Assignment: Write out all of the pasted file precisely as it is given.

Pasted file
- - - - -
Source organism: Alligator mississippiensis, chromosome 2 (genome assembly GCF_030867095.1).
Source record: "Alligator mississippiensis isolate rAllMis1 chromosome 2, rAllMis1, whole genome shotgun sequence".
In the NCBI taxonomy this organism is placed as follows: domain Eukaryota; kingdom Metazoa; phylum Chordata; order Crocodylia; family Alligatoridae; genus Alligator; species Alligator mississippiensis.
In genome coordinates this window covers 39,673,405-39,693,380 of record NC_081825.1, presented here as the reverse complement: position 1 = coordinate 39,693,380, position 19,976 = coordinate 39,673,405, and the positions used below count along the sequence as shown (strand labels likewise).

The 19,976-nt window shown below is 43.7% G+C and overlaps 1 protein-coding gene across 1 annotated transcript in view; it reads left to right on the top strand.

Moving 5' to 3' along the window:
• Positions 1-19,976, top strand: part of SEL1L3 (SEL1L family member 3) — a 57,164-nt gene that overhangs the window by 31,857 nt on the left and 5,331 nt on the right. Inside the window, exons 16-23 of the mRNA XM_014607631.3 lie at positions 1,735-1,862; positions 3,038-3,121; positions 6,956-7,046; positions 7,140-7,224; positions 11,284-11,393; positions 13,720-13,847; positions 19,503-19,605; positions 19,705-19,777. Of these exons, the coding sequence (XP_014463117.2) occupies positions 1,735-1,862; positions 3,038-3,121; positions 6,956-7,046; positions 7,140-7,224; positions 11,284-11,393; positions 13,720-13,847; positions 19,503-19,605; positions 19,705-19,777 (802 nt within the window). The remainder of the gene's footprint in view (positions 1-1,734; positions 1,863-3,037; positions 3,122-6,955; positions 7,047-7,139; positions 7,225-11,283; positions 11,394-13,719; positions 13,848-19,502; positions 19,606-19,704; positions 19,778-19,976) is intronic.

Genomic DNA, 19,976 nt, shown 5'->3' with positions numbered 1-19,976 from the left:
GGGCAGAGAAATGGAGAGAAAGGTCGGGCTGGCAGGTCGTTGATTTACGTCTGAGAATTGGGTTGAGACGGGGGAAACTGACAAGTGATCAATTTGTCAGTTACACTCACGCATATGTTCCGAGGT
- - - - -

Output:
Source organism: Alligator mississippiensis, chromosome 2 (genome assembly GCF_030867095.1).
Source record: "Alligator mississippiensis isolate rAllMis1 chromosome 2, rAllMis1, whole genome shotgun sequence".
In the NCBI taxonomy this organism is placed as follows: domain Eukaryota; kingdom Metazoa; phylum Chordata; order Crocodylia; family Alligatoridae; genus Alligator; species Alligator mississippiensis.
In genome coordinates this window covers 39,673,405-39,693,380 of record NC_081825.1, presented here as the reverse complement: position 1 = coordinate 39,693,380, position 19,976 = coordinate 39,673,405, and the positions used below count along the sequence as shown (strand labels likewise).

The 19,976-nt window shown below is 43.7% G+C and overlaps 1 protein-coding gene across 1 annotated transcript in view; it reads left to right on the top strand.

Moving 5' to 3' along the window:
• Positions 1-19,976, top strand: part of SEL1L3 (SEL1L family member 3) — a 57,164-nt gene that overhangs the window by 31,857 nt on the left and 5,331 nt on the right. Inside the window, exons 16-23 of the mRNA XM_014607631.3 lie at positions 1,735-1,862; positions 3,038-3,121; positions 6,956-7,046; positions 7,140-7,224; positions 11,284-11,393; positions 13,720-13,847; positions 19,503-19,605; positions 19,705-19,777. Of these exons, the coding sequence (XP_014463117.2) occupies positions 1,735-1,862; positions 3,038-3,121; positions 6,956-7,046; positions 7,140-7,224; positions 11,284-11,393; positions 13,720-13,847; positions 19,503-19,605; positions 19,705-19,777 (802 nt within the window). The remainder of the gene's footprint in view (positions 1-1,734; positions 1,863-3,037; positions 3,122-6,955; positions 7,047-7,139; positions 7,225-11,283; positions 11,394-13,719; positions 13,848-19,502; positions 19,606-19,704; positions 19,778-19,976) is intronic.

Genomic DNA, 19,976 nt, shown 5'->3' with positions numbered 1-19,976 from the left:
GGGCAGAGAAATGGAGAGAAAGGTCGGGCTGGCAGGTCGTTGATTTACGTCTGAGAATTGGGTTGAGACGGGGGAAACTGACAAGTGATCAATTTGTCAGTTACACTCACGCATATGTTCCGAGGT